A number of weeks ago, we created a LinkedIn poll that asked the question, “What are your plans for returning to the office?”
The local results showed that about 30% of Twin Cities companies had returned or were returning to the office in some capacity (full-time or part-time), while 70% of companies had no plans to return to the office until 2021.
Of the 30% that had returned in some capacity, these employees were primarily from smaller companies, manufacturing businesses, or were considered essential workers. The 70% of respondents that had no plans to return to the office were mainly large companies in the Twin Cities area that had multiple office locations.
These results were not of surprise for me. It’s critical that when employees return to the office, precautions and protocols are in place to keep employees safe. This is much easier for a smaller company to undertake than that of a larger company. We would be remiss if we did not make mention of those that are not able to come back to the office even if they wanted to due to distance learning, and childcare challenges during these times. Regardless of the situation of working remotely or on-site, all companies are faced with a similar challenge.
How do we balance the need to drive business forward while also keeping morale up and employees engaged?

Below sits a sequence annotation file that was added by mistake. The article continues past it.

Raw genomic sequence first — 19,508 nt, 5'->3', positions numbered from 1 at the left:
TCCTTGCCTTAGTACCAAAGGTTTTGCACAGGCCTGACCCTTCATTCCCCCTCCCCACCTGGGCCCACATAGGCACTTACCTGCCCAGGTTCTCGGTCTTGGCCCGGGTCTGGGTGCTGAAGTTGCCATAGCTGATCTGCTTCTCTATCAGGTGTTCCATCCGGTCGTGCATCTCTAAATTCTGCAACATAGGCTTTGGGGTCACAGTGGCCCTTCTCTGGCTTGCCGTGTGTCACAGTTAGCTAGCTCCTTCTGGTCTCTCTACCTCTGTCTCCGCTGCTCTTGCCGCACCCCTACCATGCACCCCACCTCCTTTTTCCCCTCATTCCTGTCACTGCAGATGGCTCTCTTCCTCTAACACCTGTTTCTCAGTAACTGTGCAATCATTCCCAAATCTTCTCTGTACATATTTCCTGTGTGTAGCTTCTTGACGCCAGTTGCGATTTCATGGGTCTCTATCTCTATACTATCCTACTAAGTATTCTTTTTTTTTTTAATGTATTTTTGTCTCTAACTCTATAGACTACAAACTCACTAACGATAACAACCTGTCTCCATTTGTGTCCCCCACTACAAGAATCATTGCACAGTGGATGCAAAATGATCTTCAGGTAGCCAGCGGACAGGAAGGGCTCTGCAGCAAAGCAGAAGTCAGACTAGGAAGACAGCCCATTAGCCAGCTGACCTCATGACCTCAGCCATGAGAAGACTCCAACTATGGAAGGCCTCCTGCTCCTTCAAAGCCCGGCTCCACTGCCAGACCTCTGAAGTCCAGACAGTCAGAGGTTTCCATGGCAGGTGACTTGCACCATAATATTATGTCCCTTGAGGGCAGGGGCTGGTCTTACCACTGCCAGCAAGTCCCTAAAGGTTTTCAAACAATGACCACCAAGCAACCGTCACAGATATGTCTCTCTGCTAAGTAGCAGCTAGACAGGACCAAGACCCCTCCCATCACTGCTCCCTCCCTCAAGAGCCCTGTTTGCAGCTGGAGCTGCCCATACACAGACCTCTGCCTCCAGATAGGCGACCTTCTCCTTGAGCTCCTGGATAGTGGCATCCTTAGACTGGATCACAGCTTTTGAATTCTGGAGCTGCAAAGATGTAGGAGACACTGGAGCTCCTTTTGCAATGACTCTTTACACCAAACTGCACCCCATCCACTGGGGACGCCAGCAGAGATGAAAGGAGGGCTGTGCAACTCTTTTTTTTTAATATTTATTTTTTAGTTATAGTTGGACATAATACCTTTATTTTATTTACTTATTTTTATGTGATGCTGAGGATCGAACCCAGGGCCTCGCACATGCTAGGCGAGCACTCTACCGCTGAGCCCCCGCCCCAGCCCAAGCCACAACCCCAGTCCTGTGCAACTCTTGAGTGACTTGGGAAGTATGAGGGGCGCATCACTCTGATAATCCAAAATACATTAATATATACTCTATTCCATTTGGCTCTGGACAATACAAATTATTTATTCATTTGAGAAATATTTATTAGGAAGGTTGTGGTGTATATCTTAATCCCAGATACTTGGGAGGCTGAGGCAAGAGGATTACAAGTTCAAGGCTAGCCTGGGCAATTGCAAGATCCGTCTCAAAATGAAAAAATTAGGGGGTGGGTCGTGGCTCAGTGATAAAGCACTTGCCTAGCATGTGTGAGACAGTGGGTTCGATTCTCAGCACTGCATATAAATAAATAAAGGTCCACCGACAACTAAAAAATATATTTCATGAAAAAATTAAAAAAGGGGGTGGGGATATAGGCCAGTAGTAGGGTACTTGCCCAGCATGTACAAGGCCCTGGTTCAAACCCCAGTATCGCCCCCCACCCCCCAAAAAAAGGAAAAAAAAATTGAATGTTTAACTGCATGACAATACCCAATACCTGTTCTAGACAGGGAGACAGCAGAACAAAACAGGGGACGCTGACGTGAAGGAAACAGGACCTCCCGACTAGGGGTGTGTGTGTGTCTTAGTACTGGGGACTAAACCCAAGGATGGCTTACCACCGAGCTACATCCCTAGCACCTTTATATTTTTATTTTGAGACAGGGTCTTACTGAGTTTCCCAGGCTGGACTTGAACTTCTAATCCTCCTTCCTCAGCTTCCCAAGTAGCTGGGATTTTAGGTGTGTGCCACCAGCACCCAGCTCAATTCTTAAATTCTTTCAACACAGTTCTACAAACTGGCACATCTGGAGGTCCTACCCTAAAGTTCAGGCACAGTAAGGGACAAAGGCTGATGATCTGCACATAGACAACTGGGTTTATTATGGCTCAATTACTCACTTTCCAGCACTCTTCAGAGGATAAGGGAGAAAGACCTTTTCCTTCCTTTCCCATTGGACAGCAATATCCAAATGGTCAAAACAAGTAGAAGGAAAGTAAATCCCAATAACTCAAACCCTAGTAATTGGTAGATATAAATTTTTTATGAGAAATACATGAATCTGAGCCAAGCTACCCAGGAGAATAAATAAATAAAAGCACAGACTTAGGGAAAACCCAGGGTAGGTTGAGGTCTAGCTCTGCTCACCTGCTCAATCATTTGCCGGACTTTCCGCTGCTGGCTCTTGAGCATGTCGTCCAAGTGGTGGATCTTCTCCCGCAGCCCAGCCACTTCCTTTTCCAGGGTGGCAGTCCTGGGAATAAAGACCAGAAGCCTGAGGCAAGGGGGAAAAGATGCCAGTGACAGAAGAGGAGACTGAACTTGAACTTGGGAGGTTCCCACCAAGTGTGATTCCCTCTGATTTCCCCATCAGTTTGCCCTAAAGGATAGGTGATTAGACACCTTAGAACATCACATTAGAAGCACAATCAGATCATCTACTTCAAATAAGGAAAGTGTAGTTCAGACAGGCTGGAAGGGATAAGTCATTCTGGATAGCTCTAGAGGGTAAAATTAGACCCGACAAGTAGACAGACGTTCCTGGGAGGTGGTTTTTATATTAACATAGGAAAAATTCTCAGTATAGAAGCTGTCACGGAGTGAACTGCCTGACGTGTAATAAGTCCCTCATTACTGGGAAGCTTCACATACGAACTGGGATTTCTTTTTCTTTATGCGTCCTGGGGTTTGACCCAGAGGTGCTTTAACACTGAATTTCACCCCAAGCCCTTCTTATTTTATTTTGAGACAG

We believe that before we can tackle morale or employee engagement, we must understand the recent buzz around Psychological Safety. Do your employees feel accepted and respected? Are they able to show up without fear of negative consequences?
With all that is happening in the world around us surrounding a global pandemic, social injustice, and the sheer weight of what many households are juggling to keep everything afloat, its no surprise to hear that psychological safety is at the top of the priority list for companies and leaders and it should be.
So, how do companies drive business forward and keep their employees feeling safe at the same time?
That is the million-dollar question, but I truly believe it begins with listening and trying to understand the individual realities that your employees are living through, and if possible working through each situation on an individualized basis to ensure first and foremost psychological safety is met.